Aquatic exercise for prevention of knee OA
Treatment of knee osteoarthritis is shifting focus from end stage treatment to preventing the progression from early to the late stage of the disease, with the specific aim of decreasing the need for joint replacement and other costly treatments. Two main risk factors for the progression and worsening of pain and decreased in function capacity are increased body mass, in particular fat mass and slower walking speeds. Exercise on land is known to have a positive effect on body composition and walking speed but often people with knee OA avoid physical activity due to pain, even in the early stage of the disease. Therefore, aquatic resistance training appears be an alternative training modality for this population.
The clinical significance of this study is, that the decrease in body mass and increase in walking speed achieved safely with aquatic resistance training are both large enough to prevention worsening of clinical symptoms and slow or even stop the loss of cartilage which are typical finding in late-stage knee osteoarthritis.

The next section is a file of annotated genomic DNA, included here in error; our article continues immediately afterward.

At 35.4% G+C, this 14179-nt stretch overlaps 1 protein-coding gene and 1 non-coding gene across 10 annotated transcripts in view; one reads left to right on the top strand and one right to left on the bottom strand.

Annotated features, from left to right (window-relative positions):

The results of this study will be published in the Peer reviewed journal of Osteoarthritis and Cartilage.

Indigenous South American group has healthiest arteries of all populations due to healthy lifestyle



The Tsimane people -- a forager-horticulturalist population of the Bolivian Amazon -- have the lowest reported levels of vascular aging for any population, with coronary atherosclerosis (hardening of the arteries) being five times less common than in the US, according to a study published in The Lancet and being presented at the American College of Cardiology conference.

The researchers propose that the loss of subsistence diets and lifestyles in contemporary society could be classed as a new risk factor for heart disease. The main risk factors are age, smoking, high cholesterol, high blood pressure, physical inactivity, obesity and diabetes.